an air permeable layer disposed on the second side of the heat generating element adjacent to the fibrous layer.
7. The warming device according to claim 6, which is configured to dissipate water vapor inside the receiving part.
8. The warming device according to claim 6, wherein the second side of the receiving part includes two surfacing material layers and an air-permeable layer disposed between the two surfacing material layers.
9. The warming device according to claim 8, wherein the second air impermeable layer is configured to retain a pursing member.
Description
BACKGROUND OF THE INVENTION

The present invention relates to a warming device utilizing heat generation accompanying oxidation of an oxidizable metal with oxygen in air.

Known techniques pertinent to warming devices utilizing heat generation accompanying oxidation of an oxidizable metal powder with air oxygen include the warming tool described in JP-A-2003-332.

The warming tool disclosed comprises a cap-shaped base sheet which is put on a head and a plurality of heat generating elements attached to the base sheet, the heat generating elements each comprising an air permeable flat bag containing heat generating powder.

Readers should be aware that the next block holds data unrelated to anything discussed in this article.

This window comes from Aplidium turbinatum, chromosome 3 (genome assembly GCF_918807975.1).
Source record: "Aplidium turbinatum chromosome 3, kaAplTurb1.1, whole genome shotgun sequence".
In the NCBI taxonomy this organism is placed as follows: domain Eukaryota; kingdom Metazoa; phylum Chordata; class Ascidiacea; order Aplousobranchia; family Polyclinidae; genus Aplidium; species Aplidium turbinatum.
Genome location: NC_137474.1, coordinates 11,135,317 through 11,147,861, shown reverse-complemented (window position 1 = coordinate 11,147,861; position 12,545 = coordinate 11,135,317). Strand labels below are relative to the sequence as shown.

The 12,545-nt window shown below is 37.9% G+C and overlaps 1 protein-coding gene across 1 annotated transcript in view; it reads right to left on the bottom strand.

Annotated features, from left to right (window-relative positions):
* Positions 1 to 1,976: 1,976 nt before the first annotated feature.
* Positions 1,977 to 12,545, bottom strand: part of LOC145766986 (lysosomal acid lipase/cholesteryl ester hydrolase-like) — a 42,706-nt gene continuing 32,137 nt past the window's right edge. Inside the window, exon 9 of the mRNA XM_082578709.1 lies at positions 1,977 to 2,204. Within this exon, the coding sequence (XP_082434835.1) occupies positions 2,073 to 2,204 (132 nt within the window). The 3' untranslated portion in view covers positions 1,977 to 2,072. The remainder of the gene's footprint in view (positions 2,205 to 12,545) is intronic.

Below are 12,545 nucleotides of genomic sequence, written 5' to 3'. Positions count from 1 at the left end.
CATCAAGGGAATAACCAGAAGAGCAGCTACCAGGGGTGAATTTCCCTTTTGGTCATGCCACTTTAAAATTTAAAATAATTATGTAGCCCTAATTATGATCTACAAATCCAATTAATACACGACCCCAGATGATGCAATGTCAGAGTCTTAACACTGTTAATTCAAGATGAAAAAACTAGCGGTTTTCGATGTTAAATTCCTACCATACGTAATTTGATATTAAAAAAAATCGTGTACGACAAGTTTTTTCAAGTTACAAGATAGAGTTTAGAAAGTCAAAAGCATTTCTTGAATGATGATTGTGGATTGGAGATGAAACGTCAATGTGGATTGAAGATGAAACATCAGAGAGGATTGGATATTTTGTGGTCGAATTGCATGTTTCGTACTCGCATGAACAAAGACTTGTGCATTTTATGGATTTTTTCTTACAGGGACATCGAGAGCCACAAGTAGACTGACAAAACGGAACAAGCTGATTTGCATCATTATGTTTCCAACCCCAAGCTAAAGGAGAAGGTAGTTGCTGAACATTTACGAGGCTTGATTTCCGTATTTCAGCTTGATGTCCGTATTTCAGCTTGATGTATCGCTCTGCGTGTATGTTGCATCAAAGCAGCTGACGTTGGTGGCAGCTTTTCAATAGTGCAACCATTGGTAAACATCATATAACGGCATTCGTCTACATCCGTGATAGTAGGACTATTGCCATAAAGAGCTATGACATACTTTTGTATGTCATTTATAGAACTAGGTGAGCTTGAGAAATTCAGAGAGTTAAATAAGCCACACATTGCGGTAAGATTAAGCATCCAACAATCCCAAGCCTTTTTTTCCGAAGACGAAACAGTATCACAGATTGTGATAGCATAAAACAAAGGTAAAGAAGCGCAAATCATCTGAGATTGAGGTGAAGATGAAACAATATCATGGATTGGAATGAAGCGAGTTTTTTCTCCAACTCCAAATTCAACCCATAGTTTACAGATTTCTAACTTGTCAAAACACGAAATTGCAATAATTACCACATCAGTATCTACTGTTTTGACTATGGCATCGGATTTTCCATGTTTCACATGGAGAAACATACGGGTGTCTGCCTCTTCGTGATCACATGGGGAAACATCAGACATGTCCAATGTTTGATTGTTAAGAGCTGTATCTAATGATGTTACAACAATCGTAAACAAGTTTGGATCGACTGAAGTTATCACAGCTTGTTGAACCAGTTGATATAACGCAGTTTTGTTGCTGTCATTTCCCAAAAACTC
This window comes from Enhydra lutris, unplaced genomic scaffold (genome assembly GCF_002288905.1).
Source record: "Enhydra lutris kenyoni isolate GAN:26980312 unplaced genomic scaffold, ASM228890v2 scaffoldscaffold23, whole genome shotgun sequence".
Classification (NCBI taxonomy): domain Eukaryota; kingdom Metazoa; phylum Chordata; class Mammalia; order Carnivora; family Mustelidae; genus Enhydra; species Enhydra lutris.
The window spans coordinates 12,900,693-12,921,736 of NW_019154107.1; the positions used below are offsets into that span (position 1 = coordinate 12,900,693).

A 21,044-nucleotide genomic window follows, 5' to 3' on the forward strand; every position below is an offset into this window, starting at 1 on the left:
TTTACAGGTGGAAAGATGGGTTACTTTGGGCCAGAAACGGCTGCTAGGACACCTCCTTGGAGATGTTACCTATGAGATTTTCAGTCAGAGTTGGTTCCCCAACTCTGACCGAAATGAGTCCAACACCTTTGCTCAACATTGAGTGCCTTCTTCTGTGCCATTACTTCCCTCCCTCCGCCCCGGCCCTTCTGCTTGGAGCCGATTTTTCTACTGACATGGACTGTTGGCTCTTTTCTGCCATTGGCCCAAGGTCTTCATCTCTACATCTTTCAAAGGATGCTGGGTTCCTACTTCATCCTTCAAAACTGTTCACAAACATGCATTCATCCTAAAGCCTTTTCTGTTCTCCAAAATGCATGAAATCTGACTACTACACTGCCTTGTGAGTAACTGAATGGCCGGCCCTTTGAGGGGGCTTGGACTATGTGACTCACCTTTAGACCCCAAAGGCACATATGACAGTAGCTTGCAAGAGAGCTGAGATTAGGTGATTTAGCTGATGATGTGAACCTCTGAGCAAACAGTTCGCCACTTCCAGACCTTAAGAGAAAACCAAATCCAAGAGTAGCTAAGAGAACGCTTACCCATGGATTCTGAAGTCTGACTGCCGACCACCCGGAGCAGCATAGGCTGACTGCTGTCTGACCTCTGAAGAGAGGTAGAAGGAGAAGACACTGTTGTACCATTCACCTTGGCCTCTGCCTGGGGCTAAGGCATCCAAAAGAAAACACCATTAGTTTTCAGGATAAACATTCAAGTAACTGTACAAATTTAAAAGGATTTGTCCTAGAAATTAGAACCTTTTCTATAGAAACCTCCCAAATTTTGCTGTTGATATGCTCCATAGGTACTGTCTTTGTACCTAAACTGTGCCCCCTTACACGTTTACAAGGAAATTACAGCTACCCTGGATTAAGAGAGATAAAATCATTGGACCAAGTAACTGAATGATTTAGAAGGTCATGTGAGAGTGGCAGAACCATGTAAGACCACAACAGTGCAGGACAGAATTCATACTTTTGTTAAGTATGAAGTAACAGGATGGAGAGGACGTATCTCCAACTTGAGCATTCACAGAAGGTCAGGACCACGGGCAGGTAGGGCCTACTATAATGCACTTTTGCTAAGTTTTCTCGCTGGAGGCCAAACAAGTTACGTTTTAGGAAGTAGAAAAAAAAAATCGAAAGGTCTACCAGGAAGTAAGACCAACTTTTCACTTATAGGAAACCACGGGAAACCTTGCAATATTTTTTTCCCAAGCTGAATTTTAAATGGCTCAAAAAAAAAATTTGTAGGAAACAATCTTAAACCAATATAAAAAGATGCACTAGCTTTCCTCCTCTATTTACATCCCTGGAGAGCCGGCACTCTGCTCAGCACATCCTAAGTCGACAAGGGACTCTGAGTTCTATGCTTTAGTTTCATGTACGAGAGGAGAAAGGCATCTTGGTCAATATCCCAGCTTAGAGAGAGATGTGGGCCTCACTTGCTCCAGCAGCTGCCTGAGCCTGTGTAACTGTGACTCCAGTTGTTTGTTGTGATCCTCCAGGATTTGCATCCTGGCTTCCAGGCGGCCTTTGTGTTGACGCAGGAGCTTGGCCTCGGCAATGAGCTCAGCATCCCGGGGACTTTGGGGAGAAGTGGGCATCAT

Because the heat generating elements used in this warming tool are thick, a thinner warming device has been desired. Because the heat generating elements lose flexibility as the heat generating powder becomes harder, a warming device having excellent in flexibility and thereby providing a good fit has been desired. Furthermore, since the thick heat generating elements being attached to the base sheet limit the freedom of design, a warming device having broader applications has been demanded.

SUMMARY OF THE INVENTION

An object of the present invention is to provide a warming device which is thin, flexible, conformable to a part of a wearer's body, and applicable to a diversity of uses.